The U.S. Environmental Protection Agency (EPA) has named this week the Annual Fix a Leak Week. For those homes on ”City” water and sewer, a quick check of the status of your plumbing fixtures and checking your water usage indicated on your water bill could save thousands of gallons of water a year. Look for changes or increases in water use as well as calculating your absolute use. If your household uses more water than is typical, you might have a hidden leak, or you could be wasteful in your water use. Find out which. According to the EPA, one out of every 10 homes has a leak that is wasting at least 90 gallons of water per day.
The EPA’s WaterSense program is designed to encourage Americans to check and replace leaky plumbing fixtures and be thoughtful in their water use. This comes at a time when many urban water systems in the United States are nearing or at the limits of their water supply. Even in generally water rich areas there are limits to the availability of water and United States has begun to address the availability of water by recycling wastewater. In the United States municipal wastewater represents a significant potential source of reclaimed water, an estimated 32 billion gallons of water a day is treated in wastewater treatment plants throughout the country. Before recycling wastewater, we should eliminate water waste in our communities.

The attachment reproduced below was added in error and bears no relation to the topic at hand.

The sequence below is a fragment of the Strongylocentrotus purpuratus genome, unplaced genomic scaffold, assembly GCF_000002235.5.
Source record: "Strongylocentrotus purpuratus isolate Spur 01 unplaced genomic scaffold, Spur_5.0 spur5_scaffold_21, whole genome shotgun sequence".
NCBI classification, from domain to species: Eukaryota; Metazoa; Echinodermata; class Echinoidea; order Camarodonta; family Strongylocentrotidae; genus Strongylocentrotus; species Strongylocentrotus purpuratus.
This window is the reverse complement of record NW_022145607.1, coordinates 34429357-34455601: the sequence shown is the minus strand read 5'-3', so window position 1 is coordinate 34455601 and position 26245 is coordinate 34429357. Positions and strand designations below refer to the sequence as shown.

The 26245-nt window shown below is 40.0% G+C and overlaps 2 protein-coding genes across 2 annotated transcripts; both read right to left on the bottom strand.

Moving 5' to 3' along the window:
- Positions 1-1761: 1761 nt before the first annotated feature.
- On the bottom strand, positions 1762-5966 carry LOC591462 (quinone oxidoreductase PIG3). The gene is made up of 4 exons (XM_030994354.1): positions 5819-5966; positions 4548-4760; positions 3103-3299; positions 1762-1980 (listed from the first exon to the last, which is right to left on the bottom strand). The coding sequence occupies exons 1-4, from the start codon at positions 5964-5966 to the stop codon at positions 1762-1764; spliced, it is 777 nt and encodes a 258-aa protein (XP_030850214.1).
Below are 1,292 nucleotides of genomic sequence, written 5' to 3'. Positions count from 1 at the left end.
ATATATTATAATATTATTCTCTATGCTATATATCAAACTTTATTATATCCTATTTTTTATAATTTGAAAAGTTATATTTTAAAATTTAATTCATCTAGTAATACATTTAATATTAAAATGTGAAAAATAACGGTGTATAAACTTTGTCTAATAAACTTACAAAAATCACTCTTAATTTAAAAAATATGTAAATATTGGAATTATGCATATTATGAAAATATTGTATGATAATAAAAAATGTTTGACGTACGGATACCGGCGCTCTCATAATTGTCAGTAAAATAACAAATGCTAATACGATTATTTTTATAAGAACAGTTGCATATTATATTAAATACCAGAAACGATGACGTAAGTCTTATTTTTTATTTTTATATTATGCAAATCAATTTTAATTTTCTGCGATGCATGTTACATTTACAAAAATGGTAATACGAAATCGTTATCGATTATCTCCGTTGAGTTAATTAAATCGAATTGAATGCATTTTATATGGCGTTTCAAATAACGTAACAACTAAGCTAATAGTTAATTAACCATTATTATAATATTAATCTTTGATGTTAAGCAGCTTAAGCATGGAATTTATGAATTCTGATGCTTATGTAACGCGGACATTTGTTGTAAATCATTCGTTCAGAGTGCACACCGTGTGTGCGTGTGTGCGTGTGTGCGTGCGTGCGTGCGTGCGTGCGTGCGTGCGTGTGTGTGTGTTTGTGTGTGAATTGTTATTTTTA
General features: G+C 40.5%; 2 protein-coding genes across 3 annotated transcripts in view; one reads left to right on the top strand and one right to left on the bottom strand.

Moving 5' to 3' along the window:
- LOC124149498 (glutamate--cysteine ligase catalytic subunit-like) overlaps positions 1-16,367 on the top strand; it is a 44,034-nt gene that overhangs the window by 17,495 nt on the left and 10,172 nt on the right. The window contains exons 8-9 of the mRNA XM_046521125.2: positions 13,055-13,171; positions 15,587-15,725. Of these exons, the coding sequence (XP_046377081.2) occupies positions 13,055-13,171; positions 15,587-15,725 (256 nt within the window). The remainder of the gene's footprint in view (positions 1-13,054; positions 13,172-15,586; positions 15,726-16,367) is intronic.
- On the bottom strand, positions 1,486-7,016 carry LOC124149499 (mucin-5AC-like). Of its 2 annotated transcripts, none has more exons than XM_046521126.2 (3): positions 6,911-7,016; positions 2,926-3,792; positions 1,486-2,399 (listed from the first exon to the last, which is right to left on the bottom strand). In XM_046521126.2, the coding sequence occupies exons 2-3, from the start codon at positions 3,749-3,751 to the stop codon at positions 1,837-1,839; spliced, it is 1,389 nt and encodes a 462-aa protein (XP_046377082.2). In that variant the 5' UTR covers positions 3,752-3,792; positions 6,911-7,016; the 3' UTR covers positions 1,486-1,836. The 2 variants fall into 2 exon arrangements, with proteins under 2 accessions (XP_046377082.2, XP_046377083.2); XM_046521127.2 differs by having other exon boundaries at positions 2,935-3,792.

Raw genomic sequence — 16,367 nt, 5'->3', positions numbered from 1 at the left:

If like me, you are on well water, you do not have a water bill to track your water use, but you need to be aware of the factors that impact your water supply and regularly practice household water conservation to live within your water resources. Your well is not unlimited and you need to be aware of your water use because wells often have weather and seasonal supply limitations. In addition, the life of a septic system is directly related to the amount of water that flows through your system. All of us need to become aware of how much water we use and where that water is coming from and eliminate the egregious waste of water leaks.
· Check toilets for silent leaks by putting a few drops of food coloring in the tank at the back and, if after 10 minutes, color shows up in the bowl before flushing, it may be time to replace the flapper.
· Check outdoor hoses for damage from winter frost and tighten connections at the water source.
· For in-ground sprinkler systems, a professional (certified through a WaterSense-labeled program) can inspect sprinkler heads and pipes for signs of leakage and help homeowners maintain an efficient system and healthy lawn. (Though you might want to reconsider a lawn that needs regular watering.)
· Check additional plumbing and outdoor fixtures for leaks. They may just need a quick twist, cleaning or pipe tape. Check all faucets for slow drips.